T​elstra CISO blasts cyber 'attribution distraction'

Don't worry so much about who it was that attacked you, or how smart they were. Look to the problems with your own defence strategies, Telstra CISO Mike Burgess has said.
Written by Stilgherrian , Contributor

Telstra's chief information security officer Mike Burgess has delivered a withering attack on organisations that focus too much on attributing cyber attacks, or blame the 'sophisticated' attackers for their networks being hacked.

"The discussion and debate that occurs here takes away from focusing on the human element of this problem, and [from] understanding the root cause," Burgess told Check Point's Cyber Security Symposium in Sydney on Tuesday.

"Don't get me wrong at this point. I'm not saying that attribution isn't important. I'm not saying that issues of source, great technical intelligence, and other forms of intelligence to understand the threat and the intentions of those looking to steal information from you, or disrupt your organisation for some purpose that may be unknown to you, [are not important]," he said.

"But what I observe, what I fear, what I see too much of, is many commentators, many in the industry, and many in media, focus on attribution, with very little focus on the root cause. No-one should lose valuable information where at the root cause there is a known remedy. For me, that is unforgivable in this day and age. And I've got to tell you -- my view at least -- too much of this distraction around attribution takes away from focusing on what's really important here."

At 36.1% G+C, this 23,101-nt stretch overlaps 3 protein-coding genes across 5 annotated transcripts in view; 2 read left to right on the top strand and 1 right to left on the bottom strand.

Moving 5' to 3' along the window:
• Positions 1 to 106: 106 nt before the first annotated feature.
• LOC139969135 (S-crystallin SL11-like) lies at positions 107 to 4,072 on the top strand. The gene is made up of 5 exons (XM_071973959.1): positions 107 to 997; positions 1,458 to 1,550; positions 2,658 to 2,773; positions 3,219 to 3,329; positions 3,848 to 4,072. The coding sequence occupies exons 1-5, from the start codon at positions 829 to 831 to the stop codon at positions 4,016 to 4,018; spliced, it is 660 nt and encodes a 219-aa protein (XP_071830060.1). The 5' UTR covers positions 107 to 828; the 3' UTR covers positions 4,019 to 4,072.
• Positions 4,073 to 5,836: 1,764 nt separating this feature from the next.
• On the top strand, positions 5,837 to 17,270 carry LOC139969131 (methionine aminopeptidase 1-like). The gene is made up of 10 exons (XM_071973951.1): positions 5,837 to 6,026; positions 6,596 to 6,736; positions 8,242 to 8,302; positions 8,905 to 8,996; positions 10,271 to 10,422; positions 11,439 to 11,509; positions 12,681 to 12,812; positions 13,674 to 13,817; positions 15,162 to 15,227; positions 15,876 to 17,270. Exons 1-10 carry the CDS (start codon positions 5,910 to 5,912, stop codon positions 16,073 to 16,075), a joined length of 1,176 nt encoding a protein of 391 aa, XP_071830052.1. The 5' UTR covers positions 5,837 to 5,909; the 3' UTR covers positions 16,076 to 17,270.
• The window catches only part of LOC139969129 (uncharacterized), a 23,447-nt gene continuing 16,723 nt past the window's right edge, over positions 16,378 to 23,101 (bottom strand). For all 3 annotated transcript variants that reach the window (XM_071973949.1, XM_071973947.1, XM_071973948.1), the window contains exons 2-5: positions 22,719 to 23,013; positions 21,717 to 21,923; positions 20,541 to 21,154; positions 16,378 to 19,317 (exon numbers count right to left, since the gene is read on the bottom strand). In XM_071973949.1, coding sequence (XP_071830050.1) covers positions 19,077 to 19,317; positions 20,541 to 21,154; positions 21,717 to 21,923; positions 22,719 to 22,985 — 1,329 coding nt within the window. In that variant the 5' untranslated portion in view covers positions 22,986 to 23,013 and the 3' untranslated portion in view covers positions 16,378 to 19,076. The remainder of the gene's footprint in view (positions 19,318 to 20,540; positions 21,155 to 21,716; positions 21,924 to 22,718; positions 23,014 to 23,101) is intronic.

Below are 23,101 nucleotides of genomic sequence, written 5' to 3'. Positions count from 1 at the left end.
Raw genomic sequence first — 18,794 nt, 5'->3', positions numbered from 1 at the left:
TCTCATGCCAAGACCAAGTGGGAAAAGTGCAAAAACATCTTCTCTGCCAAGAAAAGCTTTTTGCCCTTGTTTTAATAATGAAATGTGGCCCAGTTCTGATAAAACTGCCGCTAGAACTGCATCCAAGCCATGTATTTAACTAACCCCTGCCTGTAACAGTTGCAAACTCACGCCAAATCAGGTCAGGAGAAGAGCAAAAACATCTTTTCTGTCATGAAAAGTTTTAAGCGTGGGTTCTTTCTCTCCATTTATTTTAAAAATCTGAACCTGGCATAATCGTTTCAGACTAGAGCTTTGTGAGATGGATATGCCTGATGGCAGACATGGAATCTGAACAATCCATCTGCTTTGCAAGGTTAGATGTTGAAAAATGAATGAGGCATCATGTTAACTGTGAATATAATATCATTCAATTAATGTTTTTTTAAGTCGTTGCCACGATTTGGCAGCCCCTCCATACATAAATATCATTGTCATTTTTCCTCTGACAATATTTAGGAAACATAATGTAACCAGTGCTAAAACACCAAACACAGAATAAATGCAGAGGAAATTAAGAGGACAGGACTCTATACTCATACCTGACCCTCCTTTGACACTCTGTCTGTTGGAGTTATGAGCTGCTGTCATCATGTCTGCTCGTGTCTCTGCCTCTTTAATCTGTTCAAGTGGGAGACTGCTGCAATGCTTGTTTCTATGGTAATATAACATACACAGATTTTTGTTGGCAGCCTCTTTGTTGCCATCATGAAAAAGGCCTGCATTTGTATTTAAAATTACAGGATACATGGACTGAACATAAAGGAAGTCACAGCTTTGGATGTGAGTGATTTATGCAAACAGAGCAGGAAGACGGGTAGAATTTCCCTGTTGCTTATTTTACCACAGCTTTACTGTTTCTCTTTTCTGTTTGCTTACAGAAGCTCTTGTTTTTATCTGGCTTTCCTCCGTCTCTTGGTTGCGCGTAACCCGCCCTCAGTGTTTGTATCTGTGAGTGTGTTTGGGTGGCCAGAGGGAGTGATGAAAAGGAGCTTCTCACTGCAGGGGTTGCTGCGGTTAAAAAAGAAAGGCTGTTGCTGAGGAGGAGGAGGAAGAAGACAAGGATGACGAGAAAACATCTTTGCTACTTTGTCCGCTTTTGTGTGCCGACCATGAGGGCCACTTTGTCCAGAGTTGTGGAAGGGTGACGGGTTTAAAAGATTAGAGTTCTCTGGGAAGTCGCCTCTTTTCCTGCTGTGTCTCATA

Burgess referred to this wrong-headed focus as "attribution distraction" and "threat distraction. He illustrated his point with some of the language used by companies to explain away massive data breaches.

After the Home Depot breach, for example, the company said: "The malware used in the attacks had not been seen in any prior attack, and was designed to evade detection by anti-virus software."

"Really?" said Burgess with dripping sarcasm, to audience laughter. "I mean, really?"

After the Anthem breach, that company said: "We have state-of-the-art information security systems to protect your data. However, despite our efforts, Anthem was the target of a very sophisticated external cyber attack."

"Really?" said Burgess again. "I'm not meaning to disparage others, because I know this is a hard challenge. But really, when I see language like that, the use of the word 'sophisticated', I do worry."

Attribution distraction was at "fever pitch" in the aftermath of the Sony Pictures hack, Burgess told the conference.

"You see language like this: 'a brazen cyber attack'. Well, maybe I'd agree with them on that one. But interestingly, in an internal memo: 'unprecedented in nature' [and] 'the malware was undetectable by industry-standard anti-virus software'.

"Really? Here we go again: 'The attack was an unparalleled and well-planned crime carried out by an organised group, for which Sony Pictures nor other companies could have been fully prepared'," he said.

"Well, excuse me for saying this, but actually, it is a reasonably foreseeable event that someone will attempt to hack your organisation to steal data from you, or someone will attempt to hack your organisation to disrupt your organisation. I disagree with Sony in that comment. You have to be prepared. You've got no excuses."